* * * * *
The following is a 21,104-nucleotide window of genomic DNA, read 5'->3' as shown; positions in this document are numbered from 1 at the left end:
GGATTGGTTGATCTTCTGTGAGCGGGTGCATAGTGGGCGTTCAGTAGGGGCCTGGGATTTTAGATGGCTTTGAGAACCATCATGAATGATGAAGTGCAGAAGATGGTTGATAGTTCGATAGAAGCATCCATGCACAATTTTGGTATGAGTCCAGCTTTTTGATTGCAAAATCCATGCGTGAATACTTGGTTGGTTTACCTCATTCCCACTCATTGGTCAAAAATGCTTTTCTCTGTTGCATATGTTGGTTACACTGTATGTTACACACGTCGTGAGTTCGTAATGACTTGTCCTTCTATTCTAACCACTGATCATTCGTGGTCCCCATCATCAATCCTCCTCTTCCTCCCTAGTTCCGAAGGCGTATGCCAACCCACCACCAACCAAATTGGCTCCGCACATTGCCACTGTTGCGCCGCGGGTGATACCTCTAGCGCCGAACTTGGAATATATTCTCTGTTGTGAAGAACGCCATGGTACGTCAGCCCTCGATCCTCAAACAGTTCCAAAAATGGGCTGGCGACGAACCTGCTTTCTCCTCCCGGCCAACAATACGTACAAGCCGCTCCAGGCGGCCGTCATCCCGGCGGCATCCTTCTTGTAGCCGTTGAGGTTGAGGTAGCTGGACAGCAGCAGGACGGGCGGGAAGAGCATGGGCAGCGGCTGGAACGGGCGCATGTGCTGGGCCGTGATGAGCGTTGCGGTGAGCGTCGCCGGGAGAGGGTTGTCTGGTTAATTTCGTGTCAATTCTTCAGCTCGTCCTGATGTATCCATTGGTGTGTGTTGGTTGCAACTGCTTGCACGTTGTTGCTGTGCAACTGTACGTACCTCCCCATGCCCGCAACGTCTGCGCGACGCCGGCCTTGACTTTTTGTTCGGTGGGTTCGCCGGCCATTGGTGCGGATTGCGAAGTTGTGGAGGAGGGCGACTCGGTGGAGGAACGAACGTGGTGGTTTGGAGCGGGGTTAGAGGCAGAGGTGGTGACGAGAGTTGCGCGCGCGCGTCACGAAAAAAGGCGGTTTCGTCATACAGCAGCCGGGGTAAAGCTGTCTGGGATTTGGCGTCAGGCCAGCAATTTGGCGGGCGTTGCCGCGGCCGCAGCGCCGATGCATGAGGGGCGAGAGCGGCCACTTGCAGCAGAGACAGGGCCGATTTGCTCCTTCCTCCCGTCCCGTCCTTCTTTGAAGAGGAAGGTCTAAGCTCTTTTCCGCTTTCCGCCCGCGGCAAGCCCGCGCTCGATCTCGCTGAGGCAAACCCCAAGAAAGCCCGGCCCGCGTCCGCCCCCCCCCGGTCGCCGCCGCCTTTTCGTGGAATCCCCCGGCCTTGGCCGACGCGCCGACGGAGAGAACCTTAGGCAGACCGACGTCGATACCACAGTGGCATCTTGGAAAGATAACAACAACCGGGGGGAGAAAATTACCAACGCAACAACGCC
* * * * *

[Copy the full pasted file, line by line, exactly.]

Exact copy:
The following is a 21,104-nucleotide window of genomic DNA, read 5'->3' as shown; positions in this document are numbered from 1 at the left end:
GGATTGGTTGATCTTCTGTGAGCGGGTGCATAGTGGGCGTTCAGTAGGGGCCTGGGATTTTAGATGGCTTTGAGAACCATCATGAATGATGAAGTGCAGAAGATGGTTGATAGTTCGATAGAAGCATCCATGCACAATTTTGGTATGAGTCCAGCTTTTTGATTGCAAAATCCATGCGTGAATACTTGGTTGGTTTACCTCATTCCCACTCATTGGTCAAAAATGCTTTTCTCTGTTGCATATGTTGGTTACACTGTATGTTACACACGTCGTGAGTTCGTAATGACTTGTCCTTCTATTCTAACCACTGATCATTCGTGGTCCCCATCATCAATCCTCCTCTTCCTCCCTAGTTCCGAAGGCGTATGCCAACCCACCACCAACCAAATTGGCTCCGCACATTGCCACTGTTGCGCCGCGGGTGATACCTCTAGCGCCGAACTTGGAATATATTCTCTGTTGTGAAGAACGCCATGGTACGTCAGCCCTCGATCCTCAAACAGTTCCAAAAATGGGCTGGCGACGAACCTGCTTTCTCCTCCCGGCCAACAATACGTACAAGCCGCTCCAGGCGGCCGTCATCCCGGCGGCATCCTTCTTGTAGCCGTTGAGGTTGAGGTAGCTGGACAGCAGCAGGACGGGCGGGAAGAGCATGGGCAGCGGCTGGAACGGGCGCATGTGCTGGGCCGTGATGAGCGTTGCGGTGAGCGTCGCCGGGAGAGGGTTGTCTGGTTAATTTCGTGTCAATTCTTCAGCTCGTCCTGATGTATCCATTGGTGTGTGTTGGTTGCAACTGCTTGCACGTTGTTGCTGTGCAACTGTACGTACCTCCCCATGCCCGCAACGTCTGCGCGACGCCGGCCTTGACTTTTTGTTCGGTGGGTTCGCCGGCCATTGGTGCGGATTGCGAAGTTGTGGAGGAGGGCGACTCGGTGGAGGAACGAACGTGGTGGTTTGGAGCGGGGTTAGAGGCAGAGGTGGTGACGAGAGTTGCGCGCGCGCGTCACGAAAAAAGGCGGTTTCGTCATACAGCAGCCGGGGTAAAGCTGTCTGGGATTTGGCGTCAGGCCAGCAATTTGGCGGGCGTTGCCGCGGCCGCAGCGCCGATGCATGAGGGGCGAGAGCGGCCACTTGCAGCAGAGACAGGGCCGATTTGCTCCTTCCTCCCGTCCCGTCCTTCTTTGAAGAGGAAGGTCTAAGCTCTTTTCCGCTTTCCGCCCGCGGCAAGCCCGCGCTCGATCTCGCTGAGGCAAACCCCAAGAAAGCCCGGCCCGCGTCCGCCCCCCCCCGGTCGCCGCCGCCTTTTCGTGGAATCCCCCGGCCTTGGCCGACGCGCCGACGGAGAGAACCTTAGGCAGACCGACGTCGATACCACAGTGGCATCTTGGAAAGATAACAACAACCGGGGGGAGAAAATTACCAACGCAACAACGCC